When a fierce winter storm tossed the Santa Clara I in New Jersey coastal fishing waters on January 3, 1992, 432 drums of toxic arsenic trioxide washed over-board. As a salvage firm and the Coast Guard cleaned up the spilled cargo, the Food and Drug Administration (FDA) swept into action. Thanks to the FDA, no contaminated seafood ever found its way into stores.
The FDA is on the scene after hurricanes, floods, and tornadoes, when foods damaged by floodwater or power loss threaten to compound public health problems. After Hurricane Hugo hit Charleston, South Carolina, in 1989, more than 1.7 million pounds of unsafe food were destroyed.
Even without an emergency, the FDA works every day to protect U.S. consumers. As a separate government agency within the U.S. Department of Health and Human Services, the FDA enforces the federal Food, Drug, and Cosmetic Act and related health laws. FDA began as a federal agency in 1927, but its origins go back to President Lincoln’s appointment of chemist Charles Wetherill to the Bureau of Chemistry in 1862.
Today about 9,000 employees work for the FDA as investigators, inspectors, microbiologists, chemists, lawyers, public affairs specialists, and in other positions. They oversee the manufacture, import, storage, transport, and sale of food, drugs, cosmetics, and related products.
The FDA doesn’t regulate everything you eat. Meat and poultry are regulated by the U.S. Department of Agriculture. Licensing for grocery stores and restaurants is handled by local or state governments.
Still, FDA’s regulatory reach is broad. Almost 95,000 businesses are regulated by the FDA, and about half of those are in the food industry. The FDA wants to make sure the food you buy is safe and wholesome. It also wants you, the consumer, to know what you’re buying and get what you’re promised.
Is that strawberry preserves on your toast? Jellies and preserves, macaroni, orange juice, canned fruit, peanut butter, and ketchup are just a few of many foods that must meet FDA standards of identity. FDA standards protect you from fraudulent substitutions.
FDA rules forbid adulteration, or contamination, of food. This could happen if a manufacturer intentionally “waters down” a product with an inferior ingredient. Or it could happen by accident if a processing plant is unsanitary.
What about chemicals added to foods to preserve freshness or enhance flavor? Manufacturers of new food additives must prove their safety to the FDA.
The FDA also makes sure chemicals that might get into foods indirectly won’t present a public health problem. Inspectors test for safe levels of pesticide residues. It also regulates medicated feeds and drugs given to animals used for food, so those chemicals don’t threaten consumers’ health.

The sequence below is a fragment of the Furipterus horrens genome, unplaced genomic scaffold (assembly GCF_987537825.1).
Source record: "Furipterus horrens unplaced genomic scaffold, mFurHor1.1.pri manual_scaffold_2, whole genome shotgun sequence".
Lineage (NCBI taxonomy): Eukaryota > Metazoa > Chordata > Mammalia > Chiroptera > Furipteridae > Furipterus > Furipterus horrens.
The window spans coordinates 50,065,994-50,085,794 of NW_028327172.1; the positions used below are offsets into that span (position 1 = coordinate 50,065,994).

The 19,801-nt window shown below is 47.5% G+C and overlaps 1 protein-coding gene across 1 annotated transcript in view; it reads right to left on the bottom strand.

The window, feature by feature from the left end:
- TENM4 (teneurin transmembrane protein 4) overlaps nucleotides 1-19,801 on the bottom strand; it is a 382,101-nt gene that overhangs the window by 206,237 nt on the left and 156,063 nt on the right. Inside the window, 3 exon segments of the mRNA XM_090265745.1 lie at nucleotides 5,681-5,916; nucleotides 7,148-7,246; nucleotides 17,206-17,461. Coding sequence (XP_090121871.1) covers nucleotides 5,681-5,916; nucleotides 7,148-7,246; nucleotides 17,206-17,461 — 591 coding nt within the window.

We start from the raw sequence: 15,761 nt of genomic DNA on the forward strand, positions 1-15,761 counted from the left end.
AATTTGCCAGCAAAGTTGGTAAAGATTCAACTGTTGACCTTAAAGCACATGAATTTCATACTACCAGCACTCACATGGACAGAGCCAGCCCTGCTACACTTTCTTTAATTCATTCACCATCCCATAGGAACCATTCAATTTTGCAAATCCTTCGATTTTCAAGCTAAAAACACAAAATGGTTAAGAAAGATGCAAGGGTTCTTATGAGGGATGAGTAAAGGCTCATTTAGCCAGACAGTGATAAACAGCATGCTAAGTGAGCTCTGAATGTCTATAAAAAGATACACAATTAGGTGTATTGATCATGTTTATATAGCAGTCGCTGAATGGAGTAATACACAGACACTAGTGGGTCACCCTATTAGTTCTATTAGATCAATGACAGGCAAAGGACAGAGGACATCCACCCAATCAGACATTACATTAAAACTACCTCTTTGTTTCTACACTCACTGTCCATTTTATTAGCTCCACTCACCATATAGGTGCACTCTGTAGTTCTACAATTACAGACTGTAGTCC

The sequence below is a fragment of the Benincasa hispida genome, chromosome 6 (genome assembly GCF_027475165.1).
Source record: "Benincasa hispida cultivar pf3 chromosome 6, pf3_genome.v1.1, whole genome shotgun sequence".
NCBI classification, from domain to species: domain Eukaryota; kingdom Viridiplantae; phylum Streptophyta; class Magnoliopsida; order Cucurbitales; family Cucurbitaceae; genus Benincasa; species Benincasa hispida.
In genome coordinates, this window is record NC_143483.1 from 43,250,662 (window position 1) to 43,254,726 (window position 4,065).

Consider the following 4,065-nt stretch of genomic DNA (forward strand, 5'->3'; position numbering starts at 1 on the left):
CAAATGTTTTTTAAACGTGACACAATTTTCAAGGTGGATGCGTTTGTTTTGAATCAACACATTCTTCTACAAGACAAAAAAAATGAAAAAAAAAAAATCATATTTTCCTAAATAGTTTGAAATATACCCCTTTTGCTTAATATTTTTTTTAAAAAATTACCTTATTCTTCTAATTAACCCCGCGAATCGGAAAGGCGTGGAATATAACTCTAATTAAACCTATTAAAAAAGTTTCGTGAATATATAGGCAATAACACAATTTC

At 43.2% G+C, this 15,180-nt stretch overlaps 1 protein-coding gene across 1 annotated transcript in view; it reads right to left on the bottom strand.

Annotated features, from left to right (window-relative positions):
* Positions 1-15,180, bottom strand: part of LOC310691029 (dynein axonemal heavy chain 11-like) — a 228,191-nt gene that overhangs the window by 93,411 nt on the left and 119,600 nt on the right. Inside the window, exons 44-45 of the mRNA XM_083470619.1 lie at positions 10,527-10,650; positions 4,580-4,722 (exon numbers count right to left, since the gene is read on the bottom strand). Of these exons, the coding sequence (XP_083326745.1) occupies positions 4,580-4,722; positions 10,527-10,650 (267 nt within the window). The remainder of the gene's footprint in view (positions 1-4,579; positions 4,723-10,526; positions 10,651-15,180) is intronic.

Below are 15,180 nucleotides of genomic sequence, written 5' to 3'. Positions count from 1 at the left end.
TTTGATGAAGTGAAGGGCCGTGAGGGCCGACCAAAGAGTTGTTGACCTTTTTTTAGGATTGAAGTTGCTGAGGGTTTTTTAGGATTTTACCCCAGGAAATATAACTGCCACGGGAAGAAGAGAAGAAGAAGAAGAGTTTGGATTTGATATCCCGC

So far, FDA’S food safety program has operated mostly in hindsight, looking at whether the finished product meets standards. Now the FDA is looking ahead to Hazard Analysis Critical Control Point (HACCP) systems. By carefully monitoring production from start to finish, (pronounced “hassip”) uses checkpoints to prevent food hazards from happening in the first place.
What If Something Goes Wrong?
Spread out among 157 cities, FDA’S 1, 1 00 investigators and inspectors police more than 45,000 businesses in the food industry. What happens when the FDA finds something wrong?
After the FDA discovered that ammonia gas had contaminated 58 tons of frozen vegetables and seafood at a Washington state warehouse, the 11 companies owning the food agreed to destroy it. Other times the FDA must order destruction, as it did when decomposed shrimp contaminated a batch of frozen seafood at D’Iberville, Mississippi.
Sometimes the FDA allows companies to correct a problem themselves. When “corn oil” shipped from Florida to Puerto Rico turned out to be soybean oil, the FDA let the seller relabel it as “vegetable oil.”
When companies won’t cooperate, the FDA goes to court to stop illegal practices. It can even seek criminal penalties for violations. By selling fake orange juice made from beet sugar, a Kentucky company cheated consumers out of more than $12 million. After a three-week trial in 1994, the owner was convicted of conspiracy, mail fraud, and 20 counts of violating the federal Food, Drug, and Cosmetic Act. He was fined $100,000 and sentenced to prison for eight years and eight months.
Read the Label
The Nutrition Labeling and Education Act of 1990 greatly expanded FDA’S food labeling requirements. Now almost all packaged foods must tell the product name, net quantity (how much product you get), company name, list of ingredients, and nutrition facts.
Nutrition facts appear in a standard panel format, which makes comparison shopping easier. The label must tell how much of the daily value each serving provides for various nutrients. This way, you can judge how the food fits into a full day’s diet.
The FDA strictly limits health claims on food labels. But labels can state one of eight allowed claims, such as a link between saturated fat and cholesterol and a greater risk of coronary heart disease.
Previously, manufacturers could market a product as a “good source” of a nutrient, or as being “light” or “low,” without meeting any standards. Now claims about a product’s nutrient value must meet specific definitions. A “high-fiber” food, for example, must have 5 grams or more of fiber per serving. A product with “reduced” or “less” sodium must have at least 25 percent less per serving than the food would have otherwise.
FDA’S label requirements help people with weight problems, allergies, or high blood pressure watch what they eat. And while the FDA won’t tell you or anyone else what to eat, more information helps all consumers make better decisions about nutrition.